Guidelines for authors

The guidelines for Flora of Thailand has not been revised since the establishing of the Flora more than 30 years ago. We find therefore, that the editorial practice needs to be brought up to date.

1. Family description. Should be short and include all important characters mainly referring to SE Asian material. The description forms one paragraph. In a second paragraph an outline of the distribution and the number of genera and species are given. If no newer monograph exists use numbers from Mabberley: The Plant-Book (2nd ed. 1997) after which the Forest Herbarium (BKF) is arranged. Comments on the affinities and circumscription may be added.

2. Key to the genera. All keys must be indented and strictly dichotomous and include essential diagnostic characters referring to vegetative and floral parts.

3. Genera are treated alphabetically.

4. Description of genera. The nomenclatural part will include the first legitimate name and important synonyms used in SE Asian flora's. For the families published: Families and Genera of Vascular Plants (K. Kubitzki Ed.), reference should be given here. In 2nd paragraph follows a description of the genus without repeating characters in the family description. The 3rd paragraph contains number of species and distribution, followed by the number of species in Thailand. If a genus occurs close to Thai borders, and could be expected in Thailand, it should be included in the key with author(s) added. 

5. Key to species. To be constructed as the generic key.

6. Species are treated alphabetically.

7. Description of species. The nomenclatural part must include the first legitimate name, basionym if so exists, and the most used synonyms in SE Asian flora's. Do not quote out of date literature (eks., Brandis, Indian Trees; Corner, Wayside trees,.. etc.). Flora's that should be quoted include: Flora of British India; Flora of the Malay Peninisula; Flora Malesiana; Flore Generale L'Indo-Chine; Flore du Cambodge du Laos et du Vietnam; Flora of China (English version). Also include important recent monographs. 2nd paragraph is a thorough description without being wordy. For most species 100-150 words will be sufficient. Some taxa may require longer description, but be restrictive. Do not repeat characters from the generic description; but characters used in the key should be included. - This is followed by the paragraphs on distribution, ecology, vernacular (to be added in Bangkok) as seen from the example. - If a species occurs close to Thai borders, and could be expected in Thailand, it should be included in the key with author(s) added.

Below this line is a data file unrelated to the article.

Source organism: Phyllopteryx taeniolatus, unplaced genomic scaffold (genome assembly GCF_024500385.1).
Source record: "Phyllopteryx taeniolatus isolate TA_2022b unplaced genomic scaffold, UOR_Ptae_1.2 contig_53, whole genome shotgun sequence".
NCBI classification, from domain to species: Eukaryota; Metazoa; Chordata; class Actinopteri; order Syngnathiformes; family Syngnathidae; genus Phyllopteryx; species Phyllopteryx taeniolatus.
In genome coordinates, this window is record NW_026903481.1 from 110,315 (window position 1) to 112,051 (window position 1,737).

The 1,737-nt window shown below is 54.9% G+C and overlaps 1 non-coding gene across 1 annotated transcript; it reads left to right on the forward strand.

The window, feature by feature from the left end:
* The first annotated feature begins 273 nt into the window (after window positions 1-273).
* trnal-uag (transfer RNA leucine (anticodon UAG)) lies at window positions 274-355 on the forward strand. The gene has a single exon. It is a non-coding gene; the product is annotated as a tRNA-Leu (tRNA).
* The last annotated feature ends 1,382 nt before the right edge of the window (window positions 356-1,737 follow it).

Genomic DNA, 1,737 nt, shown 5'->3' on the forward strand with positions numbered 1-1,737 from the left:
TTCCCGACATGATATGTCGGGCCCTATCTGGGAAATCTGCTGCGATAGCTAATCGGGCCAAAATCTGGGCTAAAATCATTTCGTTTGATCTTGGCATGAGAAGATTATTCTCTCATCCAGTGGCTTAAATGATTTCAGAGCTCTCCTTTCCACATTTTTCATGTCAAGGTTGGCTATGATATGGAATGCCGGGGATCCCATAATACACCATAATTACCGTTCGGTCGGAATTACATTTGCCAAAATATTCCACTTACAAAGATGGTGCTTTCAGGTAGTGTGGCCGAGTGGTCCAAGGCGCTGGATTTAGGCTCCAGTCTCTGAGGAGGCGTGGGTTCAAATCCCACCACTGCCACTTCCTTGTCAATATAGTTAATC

8. Thai Plant Names. A new edition of this useful book (Latin names to Thai) will be available from 2001.

9. References to authors of plant names follow (Brummitt & Powell, 1992). References to books follow, second edition (TL II), references to periodicals follow the (BPH) Index.

10. Basionyms of accepted species must always be cited.

11. Misidentifications are cited as follows: Phrynium densiflorum autc. non Bl.; Hook. f., Fl. Br. Ind. 6: 259. 1892.

12. Homonyms are cited as follows: Gaertnera lanceolata Ridl., J. Fed. Mal. St. Mus. 6: 162. 1915 non Bouton ex DC. 1945.

13. Pre-Linnean names are generally omitted, but it may be practical to quote e. g. [Wall. Cat. No.xxxx] in square brackets.

14. Type species are only quoted if from Thailand. Otherwise only the country is indicated.

15. Illustrations or suggestions to illustrations should be send together with the final manuscript. Line drawings from Flora Malesiana, Blumea, or Nordic Journal of Botany could be freely used with reference to the source. 

In other cases contact the editors.

The author is encouraged to supply line drawings of endemic or little known species not previously illustrated. At least one illustration for each genus treated should be included. BKF may help to produce line drawings, the author should contact the Production Editor. The author is also encouraged to send in colour slides to the Production Editor, who may also be able to provide colour photo's from the BKF collection of dias of Thai plants.